In 2015 and for years to come, the ecommerce economy is expected to continue its upward trajectory and rapid growth. As an entrepreneur, this opportunity for success and sustainability is exciting, promising and intriguing.
Whether you’ve already been involved with the launch of an ecommerce business in the past or are looking to get involved with your first venture, now is the time to get your foot in the door.
Indeed, from 2010 to 2013, total U.S. retail ecommerce sales increased from $167.3 billion to $263.3 billion. Last year, that number jumped up to $304.1 billion, and trends suggest 2015 will top off somewhere around $347.3 billion.
For perspective, total estimated retail sales in the U.S. came in around $3.19 trillion for 2014. That means ecommerce sales made up approximately 9.5 percent of total U.S. sales — and that share is expected to grow.
However, those numbers pale in comparison to the predictions financial analysts and industry experts are suggesting for the next three years.
In 2016, 2017 and 2018, sources say the total projected U.S. retail ecommerce sales will come in around $392.5, $440.4, and $491.5 billion, respectively. If those numbers hold true, that will be more than a 41 percent growth from this year to the end of 2018.
While the ecommerce economy is poised for significant growth in the coming months and years, you can only expect to see results if you approach it in the right way. That means focusing on the following critical tips for ecommerce success:
1. Don’t rush the launch.
One of the biggest mistakes unsuccessful ecommerce entrepreneurs make is forcing or rushing the launch of a website. You only get one shot at launching your website and you can’t mess this up. While it’s okay to purchase your domain name and throw up some sort of “Coming Soon” page, you should avoid the big reveal until you’ve laid some substantial ground work (SEO, content marketing, social media, paid advertising, etc.).
2. Put the focus on the user.
It’s no secret that the biggest shortcoming of ecommerce businesses is the inability to let their customers touch, feel, smell, and see (firsthand) products before making a decision. While there’s currently no solution for solving this problem, you can compensate for this deficiency in other areas of the business. Some of the best tips include offering appropriate pricing, giving free shipping and making the checkout process easy with simplified shopping carts.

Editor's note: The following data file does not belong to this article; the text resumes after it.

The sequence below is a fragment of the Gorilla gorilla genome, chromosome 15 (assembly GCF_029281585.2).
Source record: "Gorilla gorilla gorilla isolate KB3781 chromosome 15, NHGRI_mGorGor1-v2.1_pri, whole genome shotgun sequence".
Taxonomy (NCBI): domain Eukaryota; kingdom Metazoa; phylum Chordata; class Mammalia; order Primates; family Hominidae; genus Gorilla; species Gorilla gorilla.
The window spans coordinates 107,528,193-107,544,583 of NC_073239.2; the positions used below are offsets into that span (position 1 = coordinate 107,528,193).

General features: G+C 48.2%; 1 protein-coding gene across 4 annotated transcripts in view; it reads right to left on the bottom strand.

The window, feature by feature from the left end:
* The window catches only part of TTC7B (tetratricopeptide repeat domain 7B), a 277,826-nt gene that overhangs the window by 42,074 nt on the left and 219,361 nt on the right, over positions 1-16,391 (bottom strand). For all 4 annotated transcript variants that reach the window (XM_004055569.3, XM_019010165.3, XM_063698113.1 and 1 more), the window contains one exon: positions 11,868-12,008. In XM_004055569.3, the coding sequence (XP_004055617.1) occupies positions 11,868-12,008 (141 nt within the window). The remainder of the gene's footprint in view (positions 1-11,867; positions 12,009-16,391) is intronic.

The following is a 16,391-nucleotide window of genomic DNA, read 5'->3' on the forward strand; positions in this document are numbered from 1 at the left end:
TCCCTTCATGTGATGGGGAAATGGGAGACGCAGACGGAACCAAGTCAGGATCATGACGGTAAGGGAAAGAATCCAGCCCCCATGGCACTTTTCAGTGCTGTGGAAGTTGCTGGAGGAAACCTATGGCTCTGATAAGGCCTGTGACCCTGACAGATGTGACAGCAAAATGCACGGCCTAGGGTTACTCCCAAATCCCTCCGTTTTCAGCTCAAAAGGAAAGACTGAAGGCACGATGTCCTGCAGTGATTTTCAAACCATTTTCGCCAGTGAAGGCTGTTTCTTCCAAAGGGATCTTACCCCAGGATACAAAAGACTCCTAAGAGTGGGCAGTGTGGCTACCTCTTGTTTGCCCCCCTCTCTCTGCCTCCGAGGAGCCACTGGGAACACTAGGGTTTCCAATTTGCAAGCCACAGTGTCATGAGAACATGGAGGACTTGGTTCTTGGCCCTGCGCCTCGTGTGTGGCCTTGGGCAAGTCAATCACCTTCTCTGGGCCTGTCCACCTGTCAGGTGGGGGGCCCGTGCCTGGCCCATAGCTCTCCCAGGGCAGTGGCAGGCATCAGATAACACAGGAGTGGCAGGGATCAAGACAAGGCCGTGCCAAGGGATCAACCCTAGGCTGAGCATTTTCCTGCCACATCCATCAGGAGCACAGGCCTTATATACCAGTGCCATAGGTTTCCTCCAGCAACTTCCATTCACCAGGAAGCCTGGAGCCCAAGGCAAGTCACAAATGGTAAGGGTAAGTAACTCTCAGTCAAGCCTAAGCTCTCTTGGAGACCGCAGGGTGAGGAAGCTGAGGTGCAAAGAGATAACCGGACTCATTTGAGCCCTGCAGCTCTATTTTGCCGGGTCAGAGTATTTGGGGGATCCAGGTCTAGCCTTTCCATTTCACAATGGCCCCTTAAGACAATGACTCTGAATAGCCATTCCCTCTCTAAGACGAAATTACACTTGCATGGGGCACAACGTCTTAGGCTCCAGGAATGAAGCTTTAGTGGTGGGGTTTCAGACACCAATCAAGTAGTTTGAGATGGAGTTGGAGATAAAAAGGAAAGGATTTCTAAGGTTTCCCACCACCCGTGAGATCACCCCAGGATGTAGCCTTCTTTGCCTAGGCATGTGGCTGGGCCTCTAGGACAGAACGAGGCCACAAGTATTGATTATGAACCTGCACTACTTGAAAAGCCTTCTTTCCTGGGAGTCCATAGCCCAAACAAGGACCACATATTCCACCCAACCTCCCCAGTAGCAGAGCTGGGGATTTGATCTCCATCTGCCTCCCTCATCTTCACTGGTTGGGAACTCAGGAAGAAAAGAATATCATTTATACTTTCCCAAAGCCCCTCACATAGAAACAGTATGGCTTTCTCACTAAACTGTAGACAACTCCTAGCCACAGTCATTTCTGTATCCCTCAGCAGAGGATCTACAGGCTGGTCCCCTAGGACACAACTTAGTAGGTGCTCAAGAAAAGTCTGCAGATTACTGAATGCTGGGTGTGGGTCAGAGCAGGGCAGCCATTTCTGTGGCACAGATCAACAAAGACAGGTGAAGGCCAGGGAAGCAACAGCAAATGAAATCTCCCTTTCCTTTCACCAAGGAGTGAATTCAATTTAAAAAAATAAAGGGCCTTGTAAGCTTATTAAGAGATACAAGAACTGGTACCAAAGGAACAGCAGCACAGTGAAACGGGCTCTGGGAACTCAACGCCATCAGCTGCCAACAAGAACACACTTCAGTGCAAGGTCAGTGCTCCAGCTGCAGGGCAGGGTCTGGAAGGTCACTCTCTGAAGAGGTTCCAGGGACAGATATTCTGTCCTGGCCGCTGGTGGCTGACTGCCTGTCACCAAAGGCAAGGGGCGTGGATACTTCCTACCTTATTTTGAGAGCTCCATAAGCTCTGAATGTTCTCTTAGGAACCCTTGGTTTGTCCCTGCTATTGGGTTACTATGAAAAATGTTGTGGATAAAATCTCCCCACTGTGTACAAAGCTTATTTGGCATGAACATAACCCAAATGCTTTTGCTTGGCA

3. Test absolutely everything.
Before, during and after you launch any ecommerce business, you should invest in testing and analytics. Think like the customer and figure out what’s working, what’s not, and the why behind those answers. Here’s a look at some of the best A/B testing tools.
4. Work closely with social.
Any ecommerce entrepreneur that tells you he outsources social media or delegates it to other team members is crazy. Social media is the heartbeat of your business, as it gives you an uninterrupted glance into the lives of your customers. While it’s perfectly fine to have a social-media manager, it’s pertinent that you’re involved with it, too.
5. Incorporate social elements.
Going along with the previous tip, it’s a great idea to include social elements on your ecommerce sites. Things like product reviews and testimonials follow buttons and even social login options all help the conversion funnel.
6. Go mobile.
Bill Siwicki of Internet Retailer references Goldman Sachs, saying, “Tablets will play an increasingly important role as worldwide consumer spending via mobile jumps from $204 billion in 2014 to $626 billion in 2018…” If you aren’t building ecommerce businesses with mobile in mind, you may be irrelevant in three to five years.
7. Stay on top of SEO.
As the ecommerce economy experiences rapid growth, more and more businesses will be entering this increasingly crowded space. That means it will be more important than ever to stay on top of SEO in order to stand out from the competition. Connecting with a skilled SEO will help you stay competitive in the long run.
8. Collect information.
Unless you plan on launching a single site and stepping away (most entrepreneurs are tempted to keep trying), it’s critical that you collect customer information and build databases to aid future launches.
9. Continue evolving.
Finally, never stop evolving. Technology, trends and customer tastes will change, and so must you if you want to succeed in such a variable market.